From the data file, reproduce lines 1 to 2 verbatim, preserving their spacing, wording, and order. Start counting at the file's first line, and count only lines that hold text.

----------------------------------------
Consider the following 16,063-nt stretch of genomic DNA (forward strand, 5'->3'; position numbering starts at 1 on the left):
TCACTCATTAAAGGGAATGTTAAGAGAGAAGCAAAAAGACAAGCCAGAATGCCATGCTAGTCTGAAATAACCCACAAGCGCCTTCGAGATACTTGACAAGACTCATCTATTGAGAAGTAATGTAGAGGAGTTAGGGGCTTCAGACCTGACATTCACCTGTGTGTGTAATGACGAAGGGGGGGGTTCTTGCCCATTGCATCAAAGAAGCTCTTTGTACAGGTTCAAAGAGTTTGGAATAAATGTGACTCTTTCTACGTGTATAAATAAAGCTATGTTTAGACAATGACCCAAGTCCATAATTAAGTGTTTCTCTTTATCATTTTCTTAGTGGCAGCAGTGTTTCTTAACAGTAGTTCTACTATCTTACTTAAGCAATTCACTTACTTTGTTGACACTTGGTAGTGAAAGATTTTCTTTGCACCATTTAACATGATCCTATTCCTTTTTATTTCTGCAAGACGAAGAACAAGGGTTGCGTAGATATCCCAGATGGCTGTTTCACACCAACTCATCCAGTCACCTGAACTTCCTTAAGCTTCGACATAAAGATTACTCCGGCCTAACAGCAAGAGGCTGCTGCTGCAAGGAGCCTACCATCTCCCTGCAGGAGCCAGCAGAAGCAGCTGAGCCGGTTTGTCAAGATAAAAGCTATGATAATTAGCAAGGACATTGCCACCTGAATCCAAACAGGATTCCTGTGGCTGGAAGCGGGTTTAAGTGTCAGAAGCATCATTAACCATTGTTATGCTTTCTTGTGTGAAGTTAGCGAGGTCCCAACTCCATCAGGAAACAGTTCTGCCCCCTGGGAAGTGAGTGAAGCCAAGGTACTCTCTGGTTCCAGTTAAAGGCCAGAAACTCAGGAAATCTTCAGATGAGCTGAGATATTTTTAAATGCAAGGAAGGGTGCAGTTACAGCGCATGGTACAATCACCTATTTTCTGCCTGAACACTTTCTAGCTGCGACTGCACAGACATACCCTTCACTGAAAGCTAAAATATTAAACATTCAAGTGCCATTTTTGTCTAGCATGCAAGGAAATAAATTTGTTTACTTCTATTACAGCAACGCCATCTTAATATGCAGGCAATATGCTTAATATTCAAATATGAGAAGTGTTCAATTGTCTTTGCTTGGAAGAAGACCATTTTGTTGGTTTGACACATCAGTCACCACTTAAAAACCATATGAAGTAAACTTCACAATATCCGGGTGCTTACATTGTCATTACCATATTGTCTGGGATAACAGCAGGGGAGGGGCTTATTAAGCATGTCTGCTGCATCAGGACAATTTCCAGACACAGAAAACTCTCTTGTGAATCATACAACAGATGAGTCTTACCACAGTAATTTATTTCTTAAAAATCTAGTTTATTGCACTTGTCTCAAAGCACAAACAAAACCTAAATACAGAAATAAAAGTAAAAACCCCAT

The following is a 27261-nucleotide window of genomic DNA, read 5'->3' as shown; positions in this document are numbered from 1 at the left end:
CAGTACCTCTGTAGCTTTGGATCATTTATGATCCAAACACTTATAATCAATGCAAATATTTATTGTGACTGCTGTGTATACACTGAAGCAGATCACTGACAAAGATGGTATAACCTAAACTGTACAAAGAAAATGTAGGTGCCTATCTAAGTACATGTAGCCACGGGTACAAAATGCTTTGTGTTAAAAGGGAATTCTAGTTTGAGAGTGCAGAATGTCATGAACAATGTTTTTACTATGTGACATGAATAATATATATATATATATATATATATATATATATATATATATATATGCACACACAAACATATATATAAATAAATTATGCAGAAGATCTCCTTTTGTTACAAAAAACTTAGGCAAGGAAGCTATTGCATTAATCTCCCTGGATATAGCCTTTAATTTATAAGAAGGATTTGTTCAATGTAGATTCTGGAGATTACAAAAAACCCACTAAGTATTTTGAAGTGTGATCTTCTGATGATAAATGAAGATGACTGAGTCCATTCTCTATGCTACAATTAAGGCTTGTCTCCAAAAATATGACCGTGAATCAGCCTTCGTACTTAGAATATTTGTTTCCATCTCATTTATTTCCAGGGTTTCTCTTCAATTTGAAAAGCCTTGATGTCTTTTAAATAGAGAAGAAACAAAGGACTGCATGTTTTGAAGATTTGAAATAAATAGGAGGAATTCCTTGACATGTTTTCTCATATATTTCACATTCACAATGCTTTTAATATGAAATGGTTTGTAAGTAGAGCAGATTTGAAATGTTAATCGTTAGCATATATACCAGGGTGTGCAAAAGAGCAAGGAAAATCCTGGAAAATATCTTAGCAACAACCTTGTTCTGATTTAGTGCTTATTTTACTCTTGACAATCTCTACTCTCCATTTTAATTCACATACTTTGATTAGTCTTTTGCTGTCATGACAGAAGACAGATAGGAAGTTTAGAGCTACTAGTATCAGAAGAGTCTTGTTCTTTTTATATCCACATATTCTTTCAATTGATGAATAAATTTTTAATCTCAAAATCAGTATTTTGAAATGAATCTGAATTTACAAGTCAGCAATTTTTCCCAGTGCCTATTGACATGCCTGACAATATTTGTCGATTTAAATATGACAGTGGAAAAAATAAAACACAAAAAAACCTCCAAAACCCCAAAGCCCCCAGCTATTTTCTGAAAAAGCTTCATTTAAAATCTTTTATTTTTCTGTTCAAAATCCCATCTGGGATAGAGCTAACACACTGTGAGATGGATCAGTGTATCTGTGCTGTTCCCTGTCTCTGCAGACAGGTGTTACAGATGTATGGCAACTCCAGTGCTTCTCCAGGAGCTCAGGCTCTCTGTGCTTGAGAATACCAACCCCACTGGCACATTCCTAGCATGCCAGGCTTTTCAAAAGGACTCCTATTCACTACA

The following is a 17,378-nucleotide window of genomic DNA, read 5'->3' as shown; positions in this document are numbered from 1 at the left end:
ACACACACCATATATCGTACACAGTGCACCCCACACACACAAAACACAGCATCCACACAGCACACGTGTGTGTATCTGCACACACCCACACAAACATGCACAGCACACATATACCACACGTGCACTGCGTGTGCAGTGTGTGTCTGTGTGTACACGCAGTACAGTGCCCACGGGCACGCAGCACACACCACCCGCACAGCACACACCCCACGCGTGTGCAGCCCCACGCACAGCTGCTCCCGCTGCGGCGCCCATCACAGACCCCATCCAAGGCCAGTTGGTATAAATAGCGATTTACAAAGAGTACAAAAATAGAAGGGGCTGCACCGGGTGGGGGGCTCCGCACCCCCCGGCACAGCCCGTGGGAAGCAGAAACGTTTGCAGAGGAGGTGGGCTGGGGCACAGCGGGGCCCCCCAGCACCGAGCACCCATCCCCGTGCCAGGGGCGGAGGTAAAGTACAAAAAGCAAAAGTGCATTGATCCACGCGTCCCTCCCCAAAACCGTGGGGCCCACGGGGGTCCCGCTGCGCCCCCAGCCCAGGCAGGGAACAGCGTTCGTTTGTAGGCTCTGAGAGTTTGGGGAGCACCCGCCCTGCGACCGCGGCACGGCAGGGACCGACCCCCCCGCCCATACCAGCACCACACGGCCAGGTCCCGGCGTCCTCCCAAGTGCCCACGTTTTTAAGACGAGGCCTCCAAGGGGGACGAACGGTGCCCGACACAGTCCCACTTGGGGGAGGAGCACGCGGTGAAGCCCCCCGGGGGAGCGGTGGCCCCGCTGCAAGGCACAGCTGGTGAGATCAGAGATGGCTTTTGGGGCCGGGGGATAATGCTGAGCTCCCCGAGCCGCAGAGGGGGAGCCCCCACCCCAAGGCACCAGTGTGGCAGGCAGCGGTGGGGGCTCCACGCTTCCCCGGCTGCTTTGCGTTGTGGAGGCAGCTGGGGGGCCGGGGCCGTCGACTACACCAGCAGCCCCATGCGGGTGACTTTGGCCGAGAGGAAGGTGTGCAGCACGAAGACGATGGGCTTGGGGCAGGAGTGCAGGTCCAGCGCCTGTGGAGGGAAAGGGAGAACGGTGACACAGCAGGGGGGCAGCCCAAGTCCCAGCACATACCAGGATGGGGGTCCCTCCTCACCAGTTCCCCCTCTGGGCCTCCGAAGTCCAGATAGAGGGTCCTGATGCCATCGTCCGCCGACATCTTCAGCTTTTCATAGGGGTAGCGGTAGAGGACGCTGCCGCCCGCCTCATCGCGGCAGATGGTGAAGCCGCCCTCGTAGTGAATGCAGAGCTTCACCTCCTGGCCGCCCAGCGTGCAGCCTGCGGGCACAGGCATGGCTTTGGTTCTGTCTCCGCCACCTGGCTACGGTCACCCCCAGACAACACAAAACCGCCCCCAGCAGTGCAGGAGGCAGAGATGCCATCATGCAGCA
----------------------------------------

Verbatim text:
Consider the following 16,063-nt stretch of genomic DNA (forward strand, 5'->3'; position numbering starts at 1 on the left):
TCACTCATTAAAGGGAATGTTAAGAGAGAAGCAAAAAGACAAGCCAGAATGCCATGCTAGTCTGAAATAACCCACAAGCGCCTTCGAGATACTTGACAAGACTCATCTATTGAGAAGTAATGTAGAGGAGTTAGGGGCTTCAGACCTGACATTCACCTGTGTGTGTAATGACGAAGGGGGGGGTTCTTGCCCATTGCATCAAAGAAGCTCTTTGTACAGGTTCAAAGAGTTTGGAATAAATGTGACTCTTTCTACGTGTATAAATAAAGCTATGTTTAGACAATGACCCAAGTCCATAATTAAGTGTTTCTCTTTATCATTTTCTTAGTGGCAGCAGTGTTTCTTAACAGTAGTTCTACTATCTTACTTAAGCAATTCACTTACTTTGTTGACACTTGGTAGTGAAAGATTTTCTTTGCACCATTTAACATGATCCTATTCCTTTTTATTTCTGCAAGACGAAGAACAAGGGTTGCGTAGATATCCCAGATGGCTGTTTCACACCAACTCATCCAGTCACCTGAACTTCCTTAAGCTTCGACATAAAGATTACTCCGGCCTAACAGCAAGAGGCTGCTGCTGCAAGGAGCCTACCATCTCCCTGCAGGAGCCAGCAGAAGCAGCTGAGCCGGTTTGTCAAGATAAAAGCTATGATAATTAGCAAGGACATTGCCACCTGAATCCAAACAGGATTCCTGTGGCTGGAAGCGGGTTTAAGTGTCAGAAGCATCATTAACCATTGTTATGCTTTCTTGTGTGAAGTTAGCGAGGTCCCAACTCCATCAGGAAACAGTTCTGCCCCCTGGGAAGTGAGTGAAGCCAAGGTACTCTCTGGTTCCAGTTAAAGGCCAGAAACTCAGGAAATCTTCAGATGAGCTGAGATATTTTTAAATGCAAGGAAGGGTGCAGTTACAGCGCATGGTACAATCACCTATTTTCTGCCTGAACACTTTCTAGCTGCGACTGCACAGACATACCCTTCACTGAAAGCTAAAATATTAAACATTCAAGTGCCATTTTTGTCTAGCATGCAAGGAAATAAATTTGTTTACTTCTATTACAGCAACGCCATCTTAATATGCAGGCAATATGCTTAATATTCAAATATGAGAAGTGTTCAATTGTCTTTGCTTGGAAGAAGACCATTTTGTTGGTTTGACACATCAGTCACCACTTAAAAACCATATGAAGTAAACTTCACAATATCCGGGTGCTTACATTGTCATTACCATATTGTCTGGGATAACAGCAGGGGAGGGGCTTATTAAGCATGTCTGCTGCATCAGGACAATTTCCAGACACAGAAAACTCTCTTGTGAATCATACAACAGATGAGTCTTACCACAGTAATTTATTTCTTAAAAATCTAGTTTATTGCACTTGTCTCAAAGCACAAACAAAACCTAAATACAGAAATAAAAGTAAAAACCCCAT